In August this year, Business Insider published an article about a remote surgery performed in China. This is nothing new; doctors and surgeons have been consulting via telephone and video call for decades. If we want to trace the roots of collaborative surgery, we would have to go back even further to the surgical theatres of centuries past, but that’s for another time.
No, collaboration is nothing new. What is new is having a specialist perform surgery on a patient nearly 3,000 kilometers away.
Dr. Ling Zhipei, chief physician of the First Medical Center Beijing-based PLAGH, and the Department of Neurosurgery for PLAGH’s Hainan Hospital, carried out a procedure to insert a deep brain stimulation implant in a Beijing-based patient suffering from Parkinson’s.
With lag time shortened a near-instant 2 milliseconds, Dr. Ling was able to use robotics via a 5G connection to conduct the first ever long-distance human surgery from his location in Sanya, Hainan Province. As media source China Daily noted, “the success of the remote surgery has realised a major breakthrough in China’s telemedicine from remote observation, consultation and guidance to operation.”
The Beijing/Sanya operation demonstrates just how pivotal the arrival of 5G could be for surgery, and healthcare as a whole. If surgeries can already be performed remotely from thousands of kilometers away with the introduction of the technology, the possibilities seem limitless. Therefore, it makes sense for those of us in medtech to take a hard look at the improvements that 5G promises, especially for us in the medical communications space.
How does 5G work?
First and foremost, 5G is the next (fifth) generation of cellular tech. The speed of the technology is making the most headlines: imagine being able to download an entire season of your favorite Netflix show in literally seconds! Speed isn’t everything, though. We’ll also get wider coverage and improved responsiveness from our wireless tools. In particular, 5G will impact the devices that make up the Internet of Things (IoT), like smart lights or home security systems, by accepting and allowing more of them online at a given time than 4G is currently capable of.
The incredibly low latency is also key to the 5G buzz. Essentially, latency is the delay between clicking a link and seeing the content. Current high-speed internet has a latency of around 20 milliseconds, which is already seems fast. 5G can cut that down to 1 millisecond, making responses effectively instant.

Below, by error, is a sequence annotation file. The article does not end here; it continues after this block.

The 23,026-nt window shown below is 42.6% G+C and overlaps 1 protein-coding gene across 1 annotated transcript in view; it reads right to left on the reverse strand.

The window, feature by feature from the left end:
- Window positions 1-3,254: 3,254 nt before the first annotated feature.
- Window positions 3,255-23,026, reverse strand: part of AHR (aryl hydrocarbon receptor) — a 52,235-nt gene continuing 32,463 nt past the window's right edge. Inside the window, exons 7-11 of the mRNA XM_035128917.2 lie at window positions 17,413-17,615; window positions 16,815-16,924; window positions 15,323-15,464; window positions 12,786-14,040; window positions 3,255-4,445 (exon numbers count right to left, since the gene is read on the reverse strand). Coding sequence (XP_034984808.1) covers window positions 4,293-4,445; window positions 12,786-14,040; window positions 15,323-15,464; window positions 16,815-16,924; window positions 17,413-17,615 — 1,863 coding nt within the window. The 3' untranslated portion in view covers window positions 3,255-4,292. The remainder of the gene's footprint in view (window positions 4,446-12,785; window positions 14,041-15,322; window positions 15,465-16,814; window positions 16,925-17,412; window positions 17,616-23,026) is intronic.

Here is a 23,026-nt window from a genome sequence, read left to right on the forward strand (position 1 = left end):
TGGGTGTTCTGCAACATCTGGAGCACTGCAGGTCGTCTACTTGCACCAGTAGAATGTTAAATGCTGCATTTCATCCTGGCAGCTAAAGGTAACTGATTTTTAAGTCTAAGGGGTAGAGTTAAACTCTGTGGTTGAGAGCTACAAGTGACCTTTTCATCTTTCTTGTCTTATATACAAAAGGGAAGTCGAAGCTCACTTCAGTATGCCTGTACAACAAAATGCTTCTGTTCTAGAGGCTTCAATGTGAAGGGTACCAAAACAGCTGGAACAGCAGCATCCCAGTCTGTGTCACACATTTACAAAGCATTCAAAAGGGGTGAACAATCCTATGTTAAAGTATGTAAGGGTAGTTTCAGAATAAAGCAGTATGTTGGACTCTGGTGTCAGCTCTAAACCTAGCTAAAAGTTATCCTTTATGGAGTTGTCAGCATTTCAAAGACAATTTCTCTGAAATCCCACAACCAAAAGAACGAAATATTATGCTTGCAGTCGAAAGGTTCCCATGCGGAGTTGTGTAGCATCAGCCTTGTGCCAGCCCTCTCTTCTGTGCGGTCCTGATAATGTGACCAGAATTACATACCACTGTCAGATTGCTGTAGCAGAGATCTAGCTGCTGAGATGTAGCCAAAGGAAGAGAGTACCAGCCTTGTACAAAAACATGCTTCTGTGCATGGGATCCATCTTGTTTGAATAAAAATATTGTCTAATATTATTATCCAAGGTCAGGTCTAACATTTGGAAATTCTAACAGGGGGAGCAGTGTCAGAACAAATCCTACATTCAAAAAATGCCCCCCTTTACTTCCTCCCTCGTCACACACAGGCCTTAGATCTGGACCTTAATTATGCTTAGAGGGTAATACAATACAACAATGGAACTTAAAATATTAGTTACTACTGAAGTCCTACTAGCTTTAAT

Low latency is what allowed Dr. Zhipei’s surgery to happen. Depending on locations and connection strengths with 4G and fibre optic cables, video delay can sometimes be up to 2 seconds, which in a surgical situation could prove to be dangerous, if not fatal. 5G offers a reliable and real opportunity to make remote surgery a reality for the first time in history.
Where will 5G be implemented?
In order to achieve the high speeds and low latency that 5G promises, the connection points need to be much closer together than the cell towers we have now. That’s because 5G uses a shorter wavelength, or a higher frequency wavelength, to transmit signals than 4G. That shorter wavelength prevents 5G signals from travelling very far or through barriers like buildings. Even harsh weather conditions can cause the signal to fluctuate or falter.
A solution to this problem has been presented in small cells: broadcasting units small enough to be installed on every street light in an urban area, increasing the coverage density as a result. Getting small cell infrastructure off the ground will be a mammoth effort and require significant funding. There could also be delays if city residents are resistant to such a heavy-duty infrastructure project, despite the benefits that 5G could bring, especially since the shorter wavelengths needed will require cells to be placed inside buildings as well. Only then will businesses, institutions, and ordinary homes will be able to take full advantage of the 5G network. In rural areas, it will take even longer to implement.
That being said, 5G is already rolling out in major cities around the world. China has 5G partially up and running in some higher tier cities, and locations in the United States and Europe are currently trialing it in urban centers.
What needs to be done to welcome 5G?